While we’re here we’ll stick with Static Caravan for a wee while because there’s been a flurry of activity from Birmingham’s most eclectic imprint of late. First up something truly wonderful from David A Jaycock. Now long time observers – we were going to say enthusiasts but hey that would be stretching the boundaries of belief – will be all to aware of the passing affection afforded to this most exquisite and creative aural alchemist – previous releases for the likes of early winter, red deer, blackest rainbow and devon folklore tapes (the latter whose errant absence is responsible for a gaping gap in our treasured collection) have all served to provide lasting documentary evidence as the breadth and depth of Jaycock’s richly inscribed sonic spectrum detailing with perhaps 2011’s ultra limited ‘a magnifying glass for the ants’ set standing out as his most challenging sound exposition to date (warning take heed this is very drone noise / experimental and far outside the usual Jaycock comfort zone – classy all the same) with ‘the killing of uncle Faustus and other mythologies’ setting very the high the benchmark to which all that follow are measured. That is until now. Perhaps I was sleep reading but I’m certain I recall reading somewhere that the reason for this release being delayed so long (its been on the release work sheet for several months) had something to do with the masters going amiss and into the bargain causing something approaching heart failure on the part of all interested personnel. Gestation periods aside ’ten songs’ is well worth the wait, limited to just 250 CD copies all sporting within a Brooke Bond Tea ‘Inventors and Inventions’ card – ours in case you are taking notes is #23 /50 ‘reading for the blind’ – ‘ten songs’ finds Jaycock turning in his most accomplished collection to date, a bold statement indeed but true none the less. A most intimate account that returns to the innocence and purity of that aforementioned debut platter, for within these grooves Jaycock weaves an intricately disarming web upon the fixing of which the tremors and trembling of timeless tones touch with a measured mellowing and a curiously lasting magicalia. Combining aspects of rustic, pastoral and the occasional daubing of delta folk blues essences (the latter best exemplified by the shrill becoming beauty of the misty eyed prairie ramble that is ’tangles’ where sitting on Jaycock‘s creative shoulder you‘ll find John Fahey) ’ten songs’ provides reward with each repeated listen. The tonality unapologetically shadowy is spiked with the kind of reflective albeit skewed intimacy afforded to the flicking through of an old picture book or a family photograph album, the musicality exact, focused and very much cut from a near forgotten tongue – one thing is for certain – ‘ten songs‘ never dulls or tires, here you‘ll be greeted to the lolloping snooze of the serene ’dancing on graves’ with its braiding of wheezing motifs and sighing corteges there is carved beneath the surface scratching of its bitter sweet almost stilled haunting lull the carving of a bloodline that crookedly draws dots to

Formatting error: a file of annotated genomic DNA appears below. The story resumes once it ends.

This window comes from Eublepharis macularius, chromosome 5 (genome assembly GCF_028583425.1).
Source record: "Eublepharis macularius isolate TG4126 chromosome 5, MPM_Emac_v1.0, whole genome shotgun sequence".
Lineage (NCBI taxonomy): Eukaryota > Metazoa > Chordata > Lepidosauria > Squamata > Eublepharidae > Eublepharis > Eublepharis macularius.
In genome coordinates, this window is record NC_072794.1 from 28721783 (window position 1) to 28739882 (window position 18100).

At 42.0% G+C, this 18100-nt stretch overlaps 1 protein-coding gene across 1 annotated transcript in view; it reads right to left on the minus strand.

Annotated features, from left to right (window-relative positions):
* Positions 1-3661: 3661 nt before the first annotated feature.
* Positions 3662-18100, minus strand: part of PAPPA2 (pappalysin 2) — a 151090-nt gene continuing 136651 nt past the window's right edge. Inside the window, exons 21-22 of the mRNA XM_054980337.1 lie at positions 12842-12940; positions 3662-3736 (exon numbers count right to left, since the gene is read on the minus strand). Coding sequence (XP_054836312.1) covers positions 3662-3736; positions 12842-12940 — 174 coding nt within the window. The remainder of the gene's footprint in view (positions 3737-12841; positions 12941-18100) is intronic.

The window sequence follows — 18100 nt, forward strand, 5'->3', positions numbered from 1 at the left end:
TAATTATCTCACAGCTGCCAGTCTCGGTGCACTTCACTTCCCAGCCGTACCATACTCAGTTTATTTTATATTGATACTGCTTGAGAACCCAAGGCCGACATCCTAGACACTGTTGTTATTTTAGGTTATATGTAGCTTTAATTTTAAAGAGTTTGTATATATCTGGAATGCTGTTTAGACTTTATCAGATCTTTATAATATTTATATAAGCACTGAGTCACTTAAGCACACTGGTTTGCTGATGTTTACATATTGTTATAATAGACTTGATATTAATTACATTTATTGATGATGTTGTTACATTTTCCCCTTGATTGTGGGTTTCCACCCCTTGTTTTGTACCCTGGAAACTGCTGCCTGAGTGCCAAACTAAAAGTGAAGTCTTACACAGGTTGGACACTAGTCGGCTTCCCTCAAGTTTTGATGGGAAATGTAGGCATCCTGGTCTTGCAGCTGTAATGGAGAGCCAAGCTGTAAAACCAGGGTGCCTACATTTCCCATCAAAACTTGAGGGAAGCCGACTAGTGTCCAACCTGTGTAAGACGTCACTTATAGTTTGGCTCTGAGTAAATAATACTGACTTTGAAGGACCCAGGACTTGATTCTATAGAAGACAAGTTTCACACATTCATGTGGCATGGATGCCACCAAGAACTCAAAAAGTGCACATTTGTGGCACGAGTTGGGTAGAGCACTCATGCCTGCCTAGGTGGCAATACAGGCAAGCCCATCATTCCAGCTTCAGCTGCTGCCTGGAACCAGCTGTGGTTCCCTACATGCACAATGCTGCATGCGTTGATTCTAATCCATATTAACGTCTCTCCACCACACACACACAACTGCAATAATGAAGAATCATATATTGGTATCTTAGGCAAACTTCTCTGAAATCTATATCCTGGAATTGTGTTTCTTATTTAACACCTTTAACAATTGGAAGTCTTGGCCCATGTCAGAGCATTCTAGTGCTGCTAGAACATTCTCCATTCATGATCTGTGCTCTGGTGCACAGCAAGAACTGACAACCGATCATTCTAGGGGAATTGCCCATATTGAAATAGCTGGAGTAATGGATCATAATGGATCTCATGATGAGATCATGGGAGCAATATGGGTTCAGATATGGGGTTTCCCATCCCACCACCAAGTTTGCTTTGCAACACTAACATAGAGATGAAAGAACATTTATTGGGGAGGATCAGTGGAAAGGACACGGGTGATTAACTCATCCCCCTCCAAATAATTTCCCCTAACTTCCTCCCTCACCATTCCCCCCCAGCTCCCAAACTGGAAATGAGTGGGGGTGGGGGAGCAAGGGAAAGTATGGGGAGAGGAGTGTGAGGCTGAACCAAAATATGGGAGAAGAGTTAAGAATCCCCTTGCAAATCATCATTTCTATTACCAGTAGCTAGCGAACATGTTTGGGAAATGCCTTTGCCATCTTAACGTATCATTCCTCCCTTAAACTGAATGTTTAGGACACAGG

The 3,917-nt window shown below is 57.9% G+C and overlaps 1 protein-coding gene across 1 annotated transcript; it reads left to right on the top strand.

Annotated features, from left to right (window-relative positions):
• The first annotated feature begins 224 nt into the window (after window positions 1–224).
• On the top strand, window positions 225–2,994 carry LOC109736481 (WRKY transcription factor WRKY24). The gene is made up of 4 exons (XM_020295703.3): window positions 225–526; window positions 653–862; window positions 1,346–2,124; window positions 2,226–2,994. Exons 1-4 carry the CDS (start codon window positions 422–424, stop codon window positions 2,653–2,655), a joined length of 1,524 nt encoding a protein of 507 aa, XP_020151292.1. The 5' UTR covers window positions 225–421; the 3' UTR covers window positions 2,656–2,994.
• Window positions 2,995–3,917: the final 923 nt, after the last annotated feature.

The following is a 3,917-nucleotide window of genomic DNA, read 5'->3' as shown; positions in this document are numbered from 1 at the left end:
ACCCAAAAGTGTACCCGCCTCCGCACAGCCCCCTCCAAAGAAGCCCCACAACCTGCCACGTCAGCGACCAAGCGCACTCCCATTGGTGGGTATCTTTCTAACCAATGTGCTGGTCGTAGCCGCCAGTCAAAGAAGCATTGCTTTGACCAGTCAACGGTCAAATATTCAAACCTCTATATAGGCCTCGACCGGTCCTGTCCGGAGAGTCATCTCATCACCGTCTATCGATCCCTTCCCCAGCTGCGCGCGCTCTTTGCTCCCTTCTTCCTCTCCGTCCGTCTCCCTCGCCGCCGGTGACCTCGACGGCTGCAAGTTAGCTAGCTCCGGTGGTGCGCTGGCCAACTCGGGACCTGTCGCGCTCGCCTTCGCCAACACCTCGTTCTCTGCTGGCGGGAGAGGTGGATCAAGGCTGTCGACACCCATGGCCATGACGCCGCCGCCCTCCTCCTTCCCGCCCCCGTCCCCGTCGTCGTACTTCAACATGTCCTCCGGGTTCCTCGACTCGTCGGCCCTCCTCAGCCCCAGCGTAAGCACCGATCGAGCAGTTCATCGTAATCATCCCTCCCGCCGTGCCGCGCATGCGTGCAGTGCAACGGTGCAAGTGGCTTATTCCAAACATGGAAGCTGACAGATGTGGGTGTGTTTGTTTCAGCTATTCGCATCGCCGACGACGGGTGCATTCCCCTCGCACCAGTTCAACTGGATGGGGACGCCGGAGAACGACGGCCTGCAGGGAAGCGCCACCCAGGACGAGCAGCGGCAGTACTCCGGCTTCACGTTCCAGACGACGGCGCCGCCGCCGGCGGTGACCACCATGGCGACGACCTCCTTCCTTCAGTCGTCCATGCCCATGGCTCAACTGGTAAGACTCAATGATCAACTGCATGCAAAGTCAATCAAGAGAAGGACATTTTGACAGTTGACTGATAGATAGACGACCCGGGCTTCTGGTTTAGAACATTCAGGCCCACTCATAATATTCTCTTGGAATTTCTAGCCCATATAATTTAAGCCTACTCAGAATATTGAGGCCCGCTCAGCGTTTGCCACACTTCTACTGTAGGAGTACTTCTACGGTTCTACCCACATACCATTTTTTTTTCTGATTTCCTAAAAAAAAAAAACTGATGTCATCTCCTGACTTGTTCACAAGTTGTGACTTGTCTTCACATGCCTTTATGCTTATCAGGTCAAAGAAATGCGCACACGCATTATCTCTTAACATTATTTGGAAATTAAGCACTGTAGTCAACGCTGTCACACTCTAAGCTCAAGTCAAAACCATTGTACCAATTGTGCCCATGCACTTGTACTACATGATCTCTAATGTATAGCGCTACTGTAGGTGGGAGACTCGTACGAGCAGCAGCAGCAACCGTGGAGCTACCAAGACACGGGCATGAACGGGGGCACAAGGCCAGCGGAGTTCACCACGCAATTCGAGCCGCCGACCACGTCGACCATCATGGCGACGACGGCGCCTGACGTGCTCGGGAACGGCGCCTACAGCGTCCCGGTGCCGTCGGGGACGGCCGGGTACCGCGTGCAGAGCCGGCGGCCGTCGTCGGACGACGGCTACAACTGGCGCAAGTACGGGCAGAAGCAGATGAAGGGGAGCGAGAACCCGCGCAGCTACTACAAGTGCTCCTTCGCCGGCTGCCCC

the fractured psyche found on Barrett’s solo catalogue. Somewhere else the fracturing ghost like chill of ‘Brighton in sunshine’ is distractively drawn and bedevilled by woozy apparitions who converge to recite an eerie carnival schooled in penny dreadful folklore and surrealist Victoriana shanties. Creaking under the weight of a fading melancholia the forlornly reflective and hollowing ‘ghosts and gold’ is scratched deep to the core and spirited away in a feint macabre dusting that oozes the kind of trademark yearning shadow play that was once the forte of odd fellows casino who again is called to mind on the dark / light dimpled freak folk folly that is ’vernacular ticket sales’. The mood parts to the disarming after burn that seasons the smoky mountain drift of ‘wolverine returns’ itself found seduced and delectably traced in a melting homely hue of wood carved prairie inclines and porch perched reclining wherein the quick stepping banjo rushes stare down the deftly nimble finger picking in a dusty duel in the basking shade of an evensong glow. All said though our favourite moments of the set comes with the onset of the parting brace ‘decanting sand’ and ‘traveller‘s lament‘ – the former a gorgeously hypnotic fayre fashioned out of dissolving soft psych overtures and clipped in the hollowing shimmer of a twilight aura all wrapped up and cosy toed in a surreal like dreamy lullaby with the latter mournfully harnessed upon a tear stained hurt hymnal hook to sound not unlike a deeply wounded Shady Bard being consoled by Tex la Homa. Essential in case you hadn’t worked it out for yourself.